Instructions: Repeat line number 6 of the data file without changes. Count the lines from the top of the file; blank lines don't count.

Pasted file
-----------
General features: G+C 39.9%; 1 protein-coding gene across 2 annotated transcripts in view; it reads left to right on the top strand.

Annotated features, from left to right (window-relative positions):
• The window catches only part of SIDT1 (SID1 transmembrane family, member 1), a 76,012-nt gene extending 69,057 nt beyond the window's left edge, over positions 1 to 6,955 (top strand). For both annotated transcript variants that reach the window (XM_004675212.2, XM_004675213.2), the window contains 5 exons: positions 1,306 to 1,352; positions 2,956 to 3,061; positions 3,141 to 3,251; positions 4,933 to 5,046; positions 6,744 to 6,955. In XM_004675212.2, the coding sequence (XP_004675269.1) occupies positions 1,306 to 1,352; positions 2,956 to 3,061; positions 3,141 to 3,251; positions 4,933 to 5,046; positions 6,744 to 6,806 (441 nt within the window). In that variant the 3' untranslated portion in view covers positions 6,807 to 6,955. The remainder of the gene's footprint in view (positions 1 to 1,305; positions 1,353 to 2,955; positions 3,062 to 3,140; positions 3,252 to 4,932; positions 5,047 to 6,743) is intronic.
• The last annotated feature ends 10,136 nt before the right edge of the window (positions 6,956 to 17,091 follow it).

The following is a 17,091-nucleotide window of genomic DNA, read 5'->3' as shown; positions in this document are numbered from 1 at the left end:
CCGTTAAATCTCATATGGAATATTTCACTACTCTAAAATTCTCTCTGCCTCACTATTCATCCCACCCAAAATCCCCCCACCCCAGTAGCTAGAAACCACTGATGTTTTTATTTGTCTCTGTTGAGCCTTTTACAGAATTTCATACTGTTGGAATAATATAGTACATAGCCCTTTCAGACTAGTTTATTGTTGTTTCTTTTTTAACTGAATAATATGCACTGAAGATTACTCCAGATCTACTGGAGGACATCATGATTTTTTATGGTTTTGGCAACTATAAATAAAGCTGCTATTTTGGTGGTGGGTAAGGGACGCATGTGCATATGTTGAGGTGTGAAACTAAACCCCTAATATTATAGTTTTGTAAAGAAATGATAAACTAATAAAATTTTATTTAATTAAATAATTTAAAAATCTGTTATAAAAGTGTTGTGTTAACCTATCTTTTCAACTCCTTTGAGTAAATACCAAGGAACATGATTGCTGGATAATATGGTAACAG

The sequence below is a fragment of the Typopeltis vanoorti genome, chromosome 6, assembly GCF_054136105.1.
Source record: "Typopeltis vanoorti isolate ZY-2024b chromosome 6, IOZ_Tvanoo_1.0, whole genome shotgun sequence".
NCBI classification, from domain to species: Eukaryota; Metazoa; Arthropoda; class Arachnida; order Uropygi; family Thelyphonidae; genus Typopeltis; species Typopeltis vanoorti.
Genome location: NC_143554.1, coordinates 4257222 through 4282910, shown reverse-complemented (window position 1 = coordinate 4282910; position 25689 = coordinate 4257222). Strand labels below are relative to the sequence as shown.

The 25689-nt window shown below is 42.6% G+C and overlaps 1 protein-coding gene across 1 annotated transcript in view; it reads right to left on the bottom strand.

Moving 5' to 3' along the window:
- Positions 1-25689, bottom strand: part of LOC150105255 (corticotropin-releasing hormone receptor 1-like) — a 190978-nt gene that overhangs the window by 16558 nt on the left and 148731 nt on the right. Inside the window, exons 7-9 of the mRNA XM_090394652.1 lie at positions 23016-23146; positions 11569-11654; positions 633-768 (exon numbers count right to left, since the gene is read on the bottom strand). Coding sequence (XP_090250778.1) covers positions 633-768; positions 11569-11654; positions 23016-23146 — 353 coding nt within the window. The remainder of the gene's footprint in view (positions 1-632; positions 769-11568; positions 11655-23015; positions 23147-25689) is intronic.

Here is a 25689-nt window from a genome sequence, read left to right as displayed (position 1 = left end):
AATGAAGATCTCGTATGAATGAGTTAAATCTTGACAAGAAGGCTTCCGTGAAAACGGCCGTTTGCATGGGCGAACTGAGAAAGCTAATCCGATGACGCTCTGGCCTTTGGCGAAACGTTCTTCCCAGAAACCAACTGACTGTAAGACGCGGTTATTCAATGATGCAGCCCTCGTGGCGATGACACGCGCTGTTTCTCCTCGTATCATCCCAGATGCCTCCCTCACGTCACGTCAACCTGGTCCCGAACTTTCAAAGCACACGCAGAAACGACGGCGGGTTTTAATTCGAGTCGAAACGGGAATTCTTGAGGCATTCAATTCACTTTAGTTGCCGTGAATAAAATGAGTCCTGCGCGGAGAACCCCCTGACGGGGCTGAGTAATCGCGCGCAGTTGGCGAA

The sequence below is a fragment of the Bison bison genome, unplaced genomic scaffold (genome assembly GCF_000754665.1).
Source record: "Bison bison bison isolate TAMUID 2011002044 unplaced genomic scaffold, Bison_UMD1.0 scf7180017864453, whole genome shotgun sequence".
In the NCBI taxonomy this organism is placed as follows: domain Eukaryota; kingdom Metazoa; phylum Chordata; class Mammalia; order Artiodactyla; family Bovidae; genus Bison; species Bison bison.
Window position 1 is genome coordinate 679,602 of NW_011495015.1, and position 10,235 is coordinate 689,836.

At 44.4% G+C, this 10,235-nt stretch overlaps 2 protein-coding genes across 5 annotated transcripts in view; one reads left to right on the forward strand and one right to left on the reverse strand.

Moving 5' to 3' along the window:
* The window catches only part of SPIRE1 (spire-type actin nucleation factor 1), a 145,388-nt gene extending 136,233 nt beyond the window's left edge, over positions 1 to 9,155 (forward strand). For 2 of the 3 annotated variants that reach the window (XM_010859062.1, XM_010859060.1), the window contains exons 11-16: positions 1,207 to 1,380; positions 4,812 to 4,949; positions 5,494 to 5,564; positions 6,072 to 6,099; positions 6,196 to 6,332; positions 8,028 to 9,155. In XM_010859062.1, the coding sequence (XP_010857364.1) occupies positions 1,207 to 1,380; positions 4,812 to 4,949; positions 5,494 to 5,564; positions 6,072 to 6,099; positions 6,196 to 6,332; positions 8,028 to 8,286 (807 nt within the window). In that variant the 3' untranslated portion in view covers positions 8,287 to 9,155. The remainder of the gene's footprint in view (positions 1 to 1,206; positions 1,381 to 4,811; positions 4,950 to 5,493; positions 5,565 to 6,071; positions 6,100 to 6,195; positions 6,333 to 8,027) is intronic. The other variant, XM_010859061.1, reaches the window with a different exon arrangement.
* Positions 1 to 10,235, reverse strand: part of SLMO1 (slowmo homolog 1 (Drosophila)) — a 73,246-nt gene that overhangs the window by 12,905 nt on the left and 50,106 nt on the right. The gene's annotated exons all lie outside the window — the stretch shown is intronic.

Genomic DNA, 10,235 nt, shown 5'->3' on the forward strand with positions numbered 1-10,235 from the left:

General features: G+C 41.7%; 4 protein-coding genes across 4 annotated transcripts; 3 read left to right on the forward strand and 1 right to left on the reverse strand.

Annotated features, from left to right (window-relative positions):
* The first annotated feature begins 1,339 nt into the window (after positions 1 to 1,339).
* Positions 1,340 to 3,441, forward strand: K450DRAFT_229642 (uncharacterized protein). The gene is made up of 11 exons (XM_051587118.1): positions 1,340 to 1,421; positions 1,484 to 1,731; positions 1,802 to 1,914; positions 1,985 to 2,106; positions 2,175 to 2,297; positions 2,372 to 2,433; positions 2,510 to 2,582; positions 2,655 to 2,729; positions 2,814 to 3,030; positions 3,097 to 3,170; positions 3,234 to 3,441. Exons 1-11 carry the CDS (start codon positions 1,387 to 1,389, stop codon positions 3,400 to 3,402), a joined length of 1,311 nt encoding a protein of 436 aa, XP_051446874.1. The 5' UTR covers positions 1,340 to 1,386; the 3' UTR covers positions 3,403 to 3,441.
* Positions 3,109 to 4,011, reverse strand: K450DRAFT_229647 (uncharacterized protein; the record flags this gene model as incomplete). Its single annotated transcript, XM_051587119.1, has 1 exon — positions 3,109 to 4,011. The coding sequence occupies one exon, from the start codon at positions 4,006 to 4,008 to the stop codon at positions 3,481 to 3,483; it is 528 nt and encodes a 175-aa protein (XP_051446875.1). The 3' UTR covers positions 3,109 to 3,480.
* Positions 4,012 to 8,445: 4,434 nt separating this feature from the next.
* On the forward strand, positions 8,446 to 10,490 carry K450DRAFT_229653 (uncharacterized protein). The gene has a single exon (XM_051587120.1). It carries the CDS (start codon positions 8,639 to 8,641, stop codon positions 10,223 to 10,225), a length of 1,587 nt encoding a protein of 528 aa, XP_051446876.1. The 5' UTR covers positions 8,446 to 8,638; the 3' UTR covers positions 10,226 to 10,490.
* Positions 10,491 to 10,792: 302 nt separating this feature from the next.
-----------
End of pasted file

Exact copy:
CCGTTAAATCTCATATGGAATATTTCACTACTCTAAAATTCTCTCTGCCTCACTATTCATCCCACCCAAAATCCCCCCACCCCAGTAGCTAGAAACCACTGATGTTTTTATTTGTCTCTGTTGAGCCTTTTACAGAATTTCATACTGTTGGAATAATATAGTACATAGCCCTTTCAGACTAGTTTATTGTTGTTTCTTTTTTAACTGAATAATATGCACTGAAGATTACTCCAGATCTACTGGAGGACATCATGATTTTTTATGGTTTTGGCAACTATAAATAAAGCTGCTATTTTGGTGGTGGGTAAGGGACGCATGTGCATATGTTGAGGTGTGAAACTAAACCCCTAATATTATAGTTTTGTAAAGAAATGATAAACTAATAAAATTTTATTTAATTAAATAATTTAAAAATCTGTTATAAAAGTGTTGTGTTAACCTATCTTTTCAACTCCTTTGAGTAAATACCAAGGAACATGATTGCTGGATAATATGGTAACAG